CDOT Rockfall Mitigation on SH 145 at Ophir

August 14, 2013 - TRAFFIC ADVISORY - Southwestern Colorado/CDOT Region 5 - Mon, Tues, expect up to 1-hour closures on SH 145 and San Miguel CR 63L; then just single-lane, alternating traffic on SH 145 through August.

SAN MIGUEL COUNTY – The Colorado Department of Transportation and rockfall contractor Yenter Companies will conduct preventative rockfall mitigation at a site above SH 145 at Ophir, south of Telluride between mile markers 64 and 65.

The work will involve rock scaling (bringing rocks down by hand and/or pry bar) on Monday and Tuesday, August 19 and 20. Then through at least the end of August, crews will be clearing the ditch of rock debris, replacing the concrete rockfall barrier and installing a rockfall fence along the barrier to capture rocks that may otherwise have bounced over the barrier and onto the roadway.

TRAVEL IMPACTS: On Monday and Tuesday from 7 a.m. to 5 p.m., during the rock scaling work, traffic will be stopped in both directions on SH 145, as well as on San Miguel CR 63L and Ames Road, for up to one hour at a time. Specifically, motorists will not be able to access Ames Road/Lake Fork Junction Road from CR 63L from either direction during the closure periods. Traffic will be cleared at all stop points following the closure periods. After scaling is complete, motorists can expect single-lane, alternating traffic on SH 145 only (not the county road), from 7 a.m. to 5 p.m., Monday through Friday, for ditch, barrier and fence work.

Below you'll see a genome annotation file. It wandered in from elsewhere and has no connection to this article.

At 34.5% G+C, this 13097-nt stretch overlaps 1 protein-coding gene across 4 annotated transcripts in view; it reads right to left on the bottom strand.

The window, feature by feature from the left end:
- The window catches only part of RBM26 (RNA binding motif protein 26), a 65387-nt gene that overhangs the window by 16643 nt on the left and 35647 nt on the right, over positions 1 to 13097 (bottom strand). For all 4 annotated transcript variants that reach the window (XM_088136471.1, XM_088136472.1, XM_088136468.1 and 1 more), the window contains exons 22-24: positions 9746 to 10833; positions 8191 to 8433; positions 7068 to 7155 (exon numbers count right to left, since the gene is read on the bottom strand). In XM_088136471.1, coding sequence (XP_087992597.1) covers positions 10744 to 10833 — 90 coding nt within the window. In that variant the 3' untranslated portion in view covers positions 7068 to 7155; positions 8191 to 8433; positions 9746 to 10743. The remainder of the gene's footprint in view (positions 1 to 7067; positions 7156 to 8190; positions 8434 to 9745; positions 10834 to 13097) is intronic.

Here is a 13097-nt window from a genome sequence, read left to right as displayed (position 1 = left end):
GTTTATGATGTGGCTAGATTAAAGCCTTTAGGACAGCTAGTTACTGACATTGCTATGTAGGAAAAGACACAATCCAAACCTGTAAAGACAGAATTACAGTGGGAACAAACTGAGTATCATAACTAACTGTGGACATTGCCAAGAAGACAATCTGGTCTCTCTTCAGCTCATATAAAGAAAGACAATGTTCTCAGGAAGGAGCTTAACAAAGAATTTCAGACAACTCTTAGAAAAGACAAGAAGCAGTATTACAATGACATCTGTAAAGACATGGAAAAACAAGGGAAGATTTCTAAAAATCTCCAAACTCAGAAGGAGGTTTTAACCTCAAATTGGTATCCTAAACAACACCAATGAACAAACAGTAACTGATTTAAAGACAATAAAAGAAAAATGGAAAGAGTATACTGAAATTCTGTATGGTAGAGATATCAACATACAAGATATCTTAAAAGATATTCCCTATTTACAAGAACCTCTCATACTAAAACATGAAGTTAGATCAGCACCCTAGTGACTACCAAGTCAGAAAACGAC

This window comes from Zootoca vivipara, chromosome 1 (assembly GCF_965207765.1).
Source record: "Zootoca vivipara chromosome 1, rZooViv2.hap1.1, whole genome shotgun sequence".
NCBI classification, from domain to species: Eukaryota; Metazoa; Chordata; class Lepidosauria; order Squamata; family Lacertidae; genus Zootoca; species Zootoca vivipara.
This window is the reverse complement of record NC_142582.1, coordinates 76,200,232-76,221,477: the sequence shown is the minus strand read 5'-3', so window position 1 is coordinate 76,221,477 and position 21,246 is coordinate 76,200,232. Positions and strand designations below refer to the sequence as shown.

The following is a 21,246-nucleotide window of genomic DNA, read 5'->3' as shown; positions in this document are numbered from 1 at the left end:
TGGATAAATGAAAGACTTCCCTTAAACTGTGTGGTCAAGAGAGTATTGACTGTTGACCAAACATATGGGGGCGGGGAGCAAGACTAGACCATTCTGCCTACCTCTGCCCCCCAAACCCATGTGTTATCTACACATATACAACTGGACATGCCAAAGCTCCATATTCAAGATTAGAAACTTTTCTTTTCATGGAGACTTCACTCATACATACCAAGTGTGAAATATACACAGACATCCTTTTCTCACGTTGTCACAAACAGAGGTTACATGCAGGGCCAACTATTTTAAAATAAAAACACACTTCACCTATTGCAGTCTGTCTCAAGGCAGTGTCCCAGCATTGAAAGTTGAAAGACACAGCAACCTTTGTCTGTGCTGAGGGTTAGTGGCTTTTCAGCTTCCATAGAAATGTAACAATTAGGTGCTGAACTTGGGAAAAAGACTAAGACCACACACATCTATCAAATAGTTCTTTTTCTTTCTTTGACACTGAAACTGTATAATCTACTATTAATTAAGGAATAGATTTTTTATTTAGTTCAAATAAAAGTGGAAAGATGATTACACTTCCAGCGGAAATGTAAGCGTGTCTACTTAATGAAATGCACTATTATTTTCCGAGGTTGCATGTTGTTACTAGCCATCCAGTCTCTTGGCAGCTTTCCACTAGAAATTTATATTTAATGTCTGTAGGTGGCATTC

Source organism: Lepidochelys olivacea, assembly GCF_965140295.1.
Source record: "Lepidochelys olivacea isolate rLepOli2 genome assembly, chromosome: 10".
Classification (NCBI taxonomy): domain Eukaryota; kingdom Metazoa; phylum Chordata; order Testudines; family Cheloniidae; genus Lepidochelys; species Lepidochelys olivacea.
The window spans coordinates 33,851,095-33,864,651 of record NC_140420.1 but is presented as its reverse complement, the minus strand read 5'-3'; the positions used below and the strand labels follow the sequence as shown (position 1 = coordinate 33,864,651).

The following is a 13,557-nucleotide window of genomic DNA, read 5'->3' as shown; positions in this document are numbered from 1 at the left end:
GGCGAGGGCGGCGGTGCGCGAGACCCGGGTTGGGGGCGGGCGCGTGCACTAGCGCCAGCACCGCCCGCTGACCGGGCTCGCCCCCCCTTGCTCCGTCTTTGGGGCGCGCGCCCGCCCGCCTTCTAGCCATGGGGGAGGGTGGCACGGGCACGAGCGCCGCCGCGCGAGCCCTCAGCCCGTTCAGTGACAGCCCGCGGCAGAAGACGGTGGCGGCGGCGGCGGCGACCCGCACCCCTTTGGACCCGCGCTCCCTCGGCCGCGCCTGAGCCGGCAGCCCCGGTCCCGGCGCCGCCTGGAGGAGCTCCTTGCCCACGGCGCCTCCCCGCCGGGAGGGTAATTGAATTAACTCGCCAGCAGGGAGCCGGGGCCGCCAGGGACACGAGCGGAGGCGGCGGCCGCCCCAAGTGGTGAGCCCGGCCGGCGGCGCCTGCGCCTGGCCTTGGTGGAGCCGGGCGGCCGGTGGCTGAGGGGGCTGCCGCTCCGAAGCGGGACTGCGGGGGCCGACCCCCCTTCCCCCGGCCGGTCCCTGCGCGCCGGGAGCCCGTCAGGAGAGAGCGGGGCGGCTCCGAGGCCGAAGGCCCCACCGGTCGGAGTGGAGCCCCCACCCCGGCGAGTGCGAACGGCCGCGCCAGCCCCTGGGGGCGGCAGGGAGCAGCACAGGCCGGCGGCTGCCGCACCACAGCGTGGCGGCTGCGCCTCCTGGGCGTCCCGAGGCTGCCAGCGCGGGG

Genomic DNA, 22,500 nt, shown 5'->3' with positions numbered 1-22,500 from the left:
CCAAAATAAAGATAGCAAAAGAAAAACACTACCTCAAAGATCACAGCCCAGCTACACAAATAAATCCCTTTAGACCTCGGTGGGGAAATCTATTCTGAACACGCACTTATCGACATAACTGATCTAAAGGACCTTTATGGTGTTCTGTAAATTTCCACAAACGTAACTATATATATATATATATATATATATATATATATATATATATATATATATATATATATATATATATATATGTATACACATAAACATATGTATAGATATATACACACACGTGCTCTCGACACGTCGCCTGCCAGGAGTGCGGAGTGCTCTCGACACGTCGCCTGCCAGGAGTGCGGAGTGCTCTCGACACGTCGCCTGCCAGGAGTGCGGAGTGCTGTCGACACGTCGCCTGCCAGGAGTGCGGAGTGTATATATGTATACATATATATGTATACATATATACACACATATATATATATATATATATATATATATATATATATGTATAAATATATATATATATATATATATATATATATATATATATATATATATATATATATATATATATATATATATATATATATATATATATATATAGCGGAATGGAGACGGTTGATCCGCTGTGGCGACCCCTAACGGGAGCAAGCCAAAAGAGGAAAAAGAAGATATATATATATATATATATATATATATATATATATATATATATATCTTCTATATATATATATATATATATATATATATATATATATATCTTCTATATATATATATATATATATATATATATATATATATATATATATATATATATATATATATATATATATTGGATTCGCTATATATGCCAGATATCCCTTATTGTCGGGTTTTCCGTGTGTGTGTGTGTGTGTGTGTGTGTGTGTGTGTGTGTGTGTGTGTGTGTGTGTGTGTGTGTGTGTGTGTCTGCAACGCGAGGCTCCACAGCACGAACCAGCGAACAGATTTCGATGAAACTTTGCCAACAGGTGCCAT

For information on CDOT projects statewide, the public may log on to or call 511. Better yet, sign up for highway updates by going to and choosing the green cell phone icon in the upper right corner. Thank you for goingSlow for the Cone Zone!

CDOT’s Rockfall Program

The Colorado Rockfall Hazard Rating System (CRHRS) sites are ordered in funding priority from 1, which has the highest combination of hazard and risk, to 756 which has the lowest. To determine which sites are of high priority, several factors are analyzed including slope profile, geological characteristics and traffic data.

The rockfall program, started in 1996, was created to track rockfall information, implement a rating system and mitigate potential hazardous areas.  When the program first began, CDOT received just $750,000 for projects statewide. Since that time, funding for the Rockfall Program steadily increased to accommodate rising construction costs and allow for additional mitigation across the state. In recent years, the program was receiving $3 to $5 million per year, and about $7 million during this current construction season—which includes $2 million in State Transportation Commission contingency funds to help supplement projects statewide.

Since the program began, about 70 sites have been mitigated through CDOT’s Rockfall Program.  CDOT rockfall specialists also provide additional assistance at nearly 30-40 locations statewide each year in response to rockfall and other activity.